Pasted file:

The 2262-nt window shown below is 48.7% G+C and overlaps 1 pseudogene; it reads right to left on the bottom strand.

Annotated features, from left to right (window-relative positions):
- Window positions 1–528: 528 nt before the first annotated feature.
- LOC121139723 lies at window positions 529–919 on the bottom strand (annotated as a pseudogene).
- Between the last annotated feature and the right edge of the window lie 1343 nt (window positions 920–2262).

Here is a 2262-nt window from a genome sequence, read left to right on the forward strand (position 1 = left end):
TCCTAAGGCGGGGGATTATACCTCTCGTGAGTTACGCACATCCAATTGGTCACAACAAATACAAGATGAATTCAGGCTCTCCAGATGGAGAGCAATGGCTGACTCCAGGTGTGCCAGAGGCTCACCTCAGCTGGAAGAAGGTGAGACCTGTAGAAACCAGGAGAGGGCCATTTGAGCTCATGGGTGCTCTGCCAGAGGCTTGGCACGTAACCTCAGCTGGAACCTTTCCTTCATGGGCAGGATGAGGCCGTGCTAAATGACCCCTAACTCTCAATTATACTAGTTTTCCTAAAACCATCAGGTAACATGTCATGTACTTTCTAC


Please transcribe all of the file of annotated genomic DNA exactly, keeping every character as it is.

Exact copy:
The 2262-nt window shown below is 48.7% G+C and overlaps 1 pseudogene; it reads right to left on the bottom strand.

Annotated features, from left to right (window-relative positions):
- Window positions 1–528: 528 nt before the first annotated feature.
- LOC121139723 lies at window positions 529–919 on the bottom strand (annotated as a pseudogene).
- Between the last annotated feature and the right edge of the window lie 1343 nt (window positions 920–2262).

Here is a 2262-nt window from a genome sequence, read left to right on the forward strand (position 1 = left end):
TCCTAAGGCGGGGGATTATACCTCTCGTGAGTTACGCACATCCAATTGGTCACAACAAATACAAGATGAATTCAGGCTCTCCAGATGGAGAGCAATGGCTGACTCCAGGTGTGCCAGAGGCTCACCTCAGCTGGAAGAAGGTGAGACCTGTAGAAACCAGGAGAGGGCCATTTGAGCTCATGGGTGCTCTGCCAGAGGCTTGGCACGTAACCTCAGCTGGAACCTTTCCTTCATGGGCAGGATGAGGCCGTGCTAAATGACCCCTAACTCTCAATTATACTAGTTTTCCTAAAACCATCAGGTAACATGTCATGTACTTTCTAC